As the seasonal wheel revolved toward spring, nature’s re-emerging fertility was occasion for wild celebration. In Rome, a festival honored Faunus, a pastoral deity derived from Pan, the goat-footed Greek god of desire. At a cave called the Lupercal, where Rome’s founders Romulus and Remus were suckled by a she-wolf, goats were sacrificed. Youths ran through the streets flicking strips of hide at women to make them fertile. And all-night banquets featured foods whose look or legend promised heightened desire: asparagus, cucumbers, garlic, onions, mushrooms, figs, pomegranates, eggs, roe, lobster, and the notoriously prolific rabbit.
The day preceding Lupercalia, February 14th, was cause for another kind of festivity. In honor of Juno Februata (The Pure), wife of Jupiter and patroness of marriage, girls’ names were put into a box and drawn out by blindfolded youths. These couples paired by the Wife-goddess herself then tested their potential for married bliss through the next year – or at least until the festival ended.
During a third century Lupercalia festival, the name Valentine became forever linked with the ancient spring fertility rites. The new faith, Christianity, had been forbidden and those found preaching it were executed. A priest named Valentine was accused of abetting Christians and brought before Emperor Claudius II. Refusing to denounce his faith, the priest was imprisoned and while awaiting execution, miraculously restored the sight of his jailer’s blind daughter. On the eve of his death, Valentine sent her a note encouraging her to practice Christianity’s selfless love and signed it “From your Valentine”.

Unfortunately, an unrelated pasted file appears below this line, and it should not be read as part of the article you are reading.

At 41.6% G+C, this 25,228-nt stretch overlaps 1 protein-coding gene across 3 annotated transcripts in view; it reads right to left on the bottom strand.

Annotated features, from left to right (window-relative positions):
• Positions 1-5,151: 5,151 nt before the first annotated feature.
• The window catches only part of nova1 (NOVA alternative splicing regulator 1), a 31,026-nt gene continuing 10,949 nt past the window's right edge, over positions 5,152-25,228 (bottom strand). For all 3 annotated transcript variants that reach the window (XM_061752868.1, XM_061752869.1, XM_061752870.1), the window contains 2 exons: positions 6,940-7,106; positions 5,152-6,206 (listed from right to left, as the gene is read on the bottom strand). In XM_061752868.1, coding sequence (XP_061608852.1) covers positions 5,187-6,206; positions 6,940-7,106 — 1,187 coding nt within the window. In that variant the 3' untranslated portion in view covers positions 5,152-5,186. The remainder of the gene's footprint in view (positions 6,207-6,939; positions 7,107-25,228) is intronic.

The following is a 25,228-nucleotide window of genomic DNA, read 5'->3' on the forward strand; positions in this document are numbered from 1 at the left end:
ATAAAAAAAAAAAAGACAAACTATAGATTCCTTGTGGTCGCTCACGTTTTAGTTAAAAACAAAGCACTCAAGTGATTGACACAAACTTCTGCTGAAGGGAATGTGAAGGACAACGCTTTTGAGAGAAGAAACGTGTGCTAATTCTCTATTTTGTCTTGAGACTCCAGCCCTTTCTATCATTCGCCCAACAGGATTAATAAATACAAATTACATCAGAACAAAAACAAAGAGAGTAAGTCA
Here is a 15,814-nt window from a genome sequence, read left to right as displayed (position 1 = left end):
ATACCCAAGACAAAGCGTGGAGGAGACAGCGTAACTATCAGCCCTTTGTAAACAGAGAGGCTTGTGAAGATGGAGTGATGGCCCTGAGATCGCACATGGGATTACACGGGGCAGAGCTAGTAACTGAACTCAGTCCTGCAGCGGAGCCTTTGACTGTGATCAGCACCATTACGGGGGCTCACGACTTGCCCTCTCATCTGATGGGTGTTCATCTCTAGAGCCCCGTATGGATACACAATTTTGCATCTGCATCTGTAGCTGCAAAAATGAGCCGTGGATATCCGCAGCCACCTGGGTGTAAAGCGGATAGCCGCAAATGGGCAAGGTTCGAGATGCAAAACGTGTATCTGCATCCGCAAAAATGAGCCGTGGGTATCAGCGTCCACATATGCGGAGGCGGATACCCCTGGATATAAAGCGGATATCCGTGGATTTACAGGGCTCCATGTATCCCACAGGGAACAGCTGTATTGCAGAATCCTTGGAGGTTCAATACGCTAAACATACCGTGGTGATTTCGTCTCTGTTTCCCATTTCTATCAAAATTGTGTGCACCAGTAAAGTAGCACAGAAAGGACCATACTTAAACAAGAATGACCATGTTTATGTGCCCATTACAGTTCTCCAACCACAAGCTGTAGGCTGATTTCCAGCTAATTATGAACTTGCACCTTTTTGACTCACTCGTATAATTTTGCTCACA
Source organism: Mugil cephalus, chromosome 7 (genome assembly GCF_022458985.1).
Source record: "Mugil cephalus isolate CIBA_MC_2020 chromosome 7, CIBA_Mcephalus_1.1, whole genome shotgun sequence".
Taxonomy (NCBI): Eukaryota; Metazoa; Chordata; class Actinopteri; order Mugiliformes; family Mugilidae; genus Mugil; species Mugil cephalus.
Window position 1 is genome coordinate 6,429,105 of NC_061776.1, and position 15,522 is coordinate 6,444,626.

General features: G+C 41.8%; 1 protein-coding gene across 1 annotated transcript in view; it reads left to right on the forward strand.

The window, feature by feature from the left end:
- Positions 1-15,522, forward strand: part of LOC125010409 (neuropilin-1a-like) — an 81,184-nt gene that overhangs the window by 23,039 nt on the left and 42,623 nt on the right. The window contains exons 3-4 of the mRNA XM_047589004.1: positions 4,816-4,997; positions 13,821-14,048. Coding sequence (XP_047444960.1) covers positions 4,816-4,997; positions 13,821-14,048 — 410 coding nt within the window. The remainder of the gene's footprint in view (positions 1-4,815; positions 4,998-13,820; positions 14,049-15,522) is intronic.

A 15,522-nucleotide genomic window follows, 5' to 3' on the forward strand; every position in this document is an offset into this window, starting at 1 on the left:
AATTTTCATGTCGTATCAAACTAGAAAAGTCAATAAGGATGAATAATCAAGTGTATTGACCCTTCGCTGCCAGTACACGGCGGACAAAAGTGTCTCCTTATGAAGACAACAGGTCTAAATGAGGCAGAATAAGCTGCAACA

Not many years later, the Christian church set February 14th aside to remember the kindly priest’s martyrdom. With his feast day the same as the celebration of Juno Februata, Valentine became the patron saint of engaged persons. Those hoping to find love prayed for his blessing, and lovers who had quarreled prayed for his intercession.
As Christianity spread through Rome and then Europe, zealous prelates tried to abolish the pagan practice of pairing couples by random drawing. Early Christians were encouraged to choose saints’ names instead and practice pious virtues for a year. But picking a sweetheart was always more fun than emulating a saint, so the older custom survived.
Society, though Christianized, still depended on nature’s seasonal cycle for survival. And the days just before spring were still considered prime time for courtship and mating. In fact, by the fourteenth century most of Europe believed that birds began their billing and cooing rituals precisely on St. Valentine’s Day.